Analogous with this known arrangement, in the arrangement according to FIG. 4 a magnetic antenna consisting of the Z-armature 28, 29, the coil 24, and the directional pole 27, is combined on the same shaft 30 with a smaller magnetic antenna, consisting of a Z-armature 3'7, with a coil 38 and a series of directional poles 39, 40. The two Z-armatures 28, 29 and 37, respectively, are, as evident from the drawing figure turned relative to each other by an angle of 90".

Of course, this invention is not limited to the specific forms of execution described above and shown in the drawing, but different modifications may occur Within the scope of the invention.

What is claimed is:

1. An arrangement for radio direction finding comprising a magnetic antenna having a magnetic core in the form of a Z-armature, said antenna being rotatable about the axis of the stern of said armature, a coil around said core, and a plurality of elongated magnetic conductors radially disposed about said armature in an arrangement providing a sinusoidal field distribution; whereby when said antenna is rotated the field intensity through said core will vary substantially sinusoidally with the angle of rotation.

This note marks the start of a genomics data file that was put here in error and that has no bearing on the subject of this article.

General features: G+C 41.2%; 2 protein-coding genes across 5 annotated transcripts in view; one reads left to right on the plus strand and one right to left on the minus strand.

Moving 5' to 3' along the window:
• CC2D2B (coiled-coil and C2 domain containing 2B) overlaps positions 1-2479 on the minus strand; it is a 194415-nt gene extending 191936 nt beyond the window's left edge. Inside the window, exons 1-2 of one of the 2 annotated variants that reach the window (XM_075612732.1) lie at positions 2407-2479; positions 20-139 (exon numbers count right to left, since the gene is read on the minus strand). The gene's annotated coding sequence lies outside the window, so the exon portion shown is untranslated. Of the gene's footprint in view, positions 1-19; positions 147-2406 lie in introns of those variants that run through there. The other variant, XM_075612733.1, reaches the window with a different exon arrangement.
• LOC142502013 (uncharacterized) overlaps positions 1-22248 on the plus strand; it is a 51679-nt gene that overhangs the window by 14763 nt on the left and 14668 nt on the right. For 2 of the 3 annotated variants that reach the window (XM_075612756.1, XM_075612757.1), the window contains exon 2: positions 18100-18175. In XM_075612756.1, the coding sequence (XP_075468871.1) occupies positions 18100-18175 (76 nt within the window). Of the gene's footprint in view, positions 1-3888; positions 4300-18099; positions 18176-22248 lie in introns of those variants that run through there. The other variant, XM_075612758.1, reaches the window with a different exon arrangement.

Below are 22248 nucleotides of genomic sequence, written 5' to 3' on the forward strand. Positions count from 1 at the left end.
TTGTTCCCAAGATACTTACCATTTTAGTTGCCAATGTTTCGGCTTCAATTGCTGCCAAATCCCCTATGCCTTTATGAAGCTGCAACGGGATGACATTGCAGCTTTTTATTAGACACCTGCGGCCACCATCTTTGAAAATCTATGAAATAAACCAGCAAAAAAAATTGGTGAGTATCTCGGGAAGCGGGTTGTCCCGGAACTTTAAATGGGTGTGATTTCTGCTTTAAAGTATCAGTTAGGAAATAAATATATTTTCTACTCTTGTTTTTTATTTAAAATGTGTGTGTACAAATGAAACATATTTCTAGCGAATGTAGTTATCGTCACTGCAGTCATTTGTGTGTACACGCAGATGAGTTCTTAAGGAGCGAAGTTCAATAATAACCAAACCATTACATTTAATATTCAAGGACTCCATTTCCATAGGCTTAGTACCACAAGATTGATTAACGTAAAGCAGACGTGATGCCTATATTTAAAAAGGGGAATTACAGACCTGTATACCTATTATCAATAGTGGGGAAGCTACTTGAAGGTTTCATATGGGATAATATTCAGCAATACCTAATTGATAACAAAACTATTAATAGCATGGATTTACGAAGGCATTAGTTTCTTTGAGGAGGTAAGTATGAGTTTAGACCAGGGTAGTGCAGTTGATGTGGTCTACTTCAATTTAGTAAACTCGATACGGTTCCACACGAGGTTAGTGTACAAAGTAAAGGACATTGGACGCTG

2. An arrangement according to claim 1 wherein said elongated magnetic conductors are disposed in groups at each of the four cardinal points.

3. An arrangement according to claim 2 wherein each of said groups is composed of three of said conductors displaced at an angular difference of 22.5 degrees.

4. An arrangement according to claim 1 wherein the poles of said armature are wider at their outer edge.

5. An arrangement according to claim 4 wherein said wider edge encompasses a circular arc of 45 degrees.

6. An arrangement according to claim 1 wherein said elongated magnetic conductors are axially displaceable whereby said antenna may be compensated for iron present in the carrier.

7. An arrangement according to claim 1 wherein said elongated magnetic conductors are of varying lengths to compensate said antenna for iron present in the carrier.

8. An arrangement according to claim 1 including magnetic shunts to compensate said antenna for iron present in the carrier.

9. An arrangement according to claim 8 wherein said magnetic shunts are displaceable in a direction parallel to the axis of said core.

10. .An arrangement according to claim 2 including magnetic pole shoes at the outer end of each of said groups of magnetic conductors.

11. An arrangement according to claim 10 wherein said magnetic pole shoes are displaceable away from the adjacent ends of said groups of magnetic conductors.